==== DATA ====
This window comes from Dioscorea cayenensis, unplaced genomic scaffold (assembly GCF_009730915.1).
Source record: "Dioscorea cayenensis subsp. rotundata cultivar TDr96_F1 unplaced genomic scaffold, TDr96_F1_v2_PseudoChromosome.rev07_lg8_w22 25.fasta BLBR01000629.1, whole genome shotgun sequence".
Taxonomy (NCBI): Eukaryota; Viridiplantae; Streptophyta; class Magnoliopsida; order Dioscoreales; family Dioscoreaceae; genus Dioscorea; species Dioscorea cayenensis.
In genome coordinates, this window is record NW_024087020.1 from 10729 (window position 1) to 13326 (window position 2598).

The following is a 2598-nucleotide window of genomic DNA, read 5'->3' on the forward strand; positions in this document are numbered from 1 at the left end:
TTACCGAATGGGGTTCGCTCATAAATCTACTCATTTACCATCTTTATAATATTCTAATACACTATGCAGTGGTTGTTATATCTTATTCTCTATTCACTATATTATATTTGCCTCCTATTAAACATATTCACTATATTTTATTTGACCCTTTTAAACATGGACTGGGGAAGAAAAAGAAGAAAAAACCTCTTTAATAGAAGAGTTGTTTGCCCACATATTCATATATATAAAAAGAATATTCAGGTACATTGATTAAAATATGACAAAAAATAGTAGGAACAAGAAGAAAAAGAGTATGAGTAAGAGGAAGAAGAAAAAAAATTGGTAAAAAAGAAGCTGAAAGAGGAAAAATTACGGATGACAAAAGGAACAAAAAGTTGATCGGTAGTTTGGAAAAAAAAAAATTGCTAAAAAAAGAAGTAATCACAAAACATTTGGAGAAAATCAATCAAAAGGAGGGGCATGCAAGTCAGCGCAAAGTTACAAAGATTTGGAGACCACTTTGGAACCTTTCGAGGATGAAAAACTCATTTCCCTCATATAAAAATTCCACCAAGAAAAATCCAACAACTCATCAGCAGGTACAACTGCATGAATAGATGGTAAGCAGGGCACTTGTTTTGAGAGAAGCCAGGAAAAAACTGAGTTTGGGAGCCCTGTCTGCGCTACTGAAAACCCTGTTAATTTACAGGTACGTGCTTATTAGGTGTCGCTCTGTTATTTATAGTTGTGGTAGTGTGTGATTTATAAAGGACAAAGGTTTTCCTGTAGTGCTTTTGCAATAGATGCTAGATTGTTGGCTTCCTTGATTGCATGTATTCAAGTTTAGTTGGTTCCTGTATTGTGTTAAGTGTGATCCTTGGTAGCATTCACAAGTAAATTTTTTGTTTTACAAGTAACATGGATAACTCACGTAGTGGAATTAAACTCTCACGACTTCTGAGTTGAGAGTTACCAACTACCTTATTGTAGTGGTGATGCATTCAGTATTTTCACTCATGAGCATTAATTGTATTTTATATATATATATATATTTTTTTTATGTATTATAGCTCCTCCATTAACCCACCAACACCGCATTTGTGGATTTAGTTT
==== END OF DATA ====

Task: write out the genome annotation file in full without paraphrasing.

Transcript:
This window comes from Dioscorea cayenensis, unplaced genomic scaffold (assembly GCF_009730915.1).
Source record: "Dioscorea cayenensis subsp. rotundata cultivar TDr96_F1 unplaced genomic scaffold, TDr96_F1_v2_PseudoChromosome.rev07_lg8_w22 25.fasta BLBR01000629.1, whole genome shotgun sequence".
Taxonomy (NCBI): Eukaryota; Viridiplantae; Streptophyta; class Magnoliopsida; order Dioscoreales; family Dioscoreaceae; genus Dioscorea; species Dioscorea cayenensis.
In genome coordinates, this window is record NW_024087020.1 from 10729 (window position 1) to 13326 (window position 2598).

The following is a 2598-nucleotide window of genomic DNA, read 5'->3' on the forward strand; positions in this document are numbered from 1 at the left end:
TTACCGAATGGGGTTCGCTCATAAATCTACTCATTTACCATCTTTATAATATTCTAATACACTATGCAGTGGTTGTTATATCTTATTCTCTATTCACTATATTATATTTGCCTCCTATTAAACATATTCACTATATTTTATTTGACCCTTTTAAACATGGACTGGGGAAGAAAAAGAAGAAAAAACCTCTTTAATAGAAGAGTTGTTTGCCCACATATTCATATATATAAAAAGAATATTCAGGTACATTGATTAAAATATGACAAAAAATAGTAGGAACAAGAAGAAAAAGAGTATGAGTAAGAGGAAGAAGAAAAAAAATTGGTAAAAAAGAAGCTGAAAGAGGAAAAATTACGGATGACAAAAGGAACAAAAAGTTGATCGGTAGTTTGGAAAAAAAAAAATTGCTAAAAAAAGAAGTAATCACAAAACATTTGGAGAAAATCAATCAAAAGGAGGGGCATGCAAGTCAGCGCAAAGTTACAAAGATTTGGAGACCACTTTGGAACCTTTCGAGGATGAAAAACTCATTTCCCTCATATAAAAATTCCACCAAGAAAAATCCAACAACTCATCAGCAGGTACAACTGCATGAATAGATGGTAAGCAGGGCACTTGTTTTGAGAGAAGCCAGGAAAAAACTGAGTTTGGGAGCCCTGTCTGCGCTACTGAAAACCCTGTTAATTTACAGGTACGTGCTTATTAGGTGTCGCTCTGTTATTTATAGTTGTGGTAGTGTGTGATTTATAAAGGACAAAGGTTTTCCTGTAGTGCTTTTGCAATAGATGCTAGATTGTTGGCTTCCTTGATTGCATGTATTCAAGTTTAGTTGGTTCCTGTATTGTGTTAAGTGTGATCCTTGGTAGCATTCACAAGTAAATTTTTTGTTTTACAAGTAACATGGATAACTCACGTAGTGGAATTAAACTCTCACGACTTCTGAGTTGAGAGTTACCAACTACCTTATTGTAGTGGTGATGCATTCAGTATTTTCACTCATGAGCATTAATTGTATTTTATATATATATATATATTTTTTTTATGTATTATAGCTCCTCCATTAACCCACCAACACCGCATTTGTGGATTTAGTTT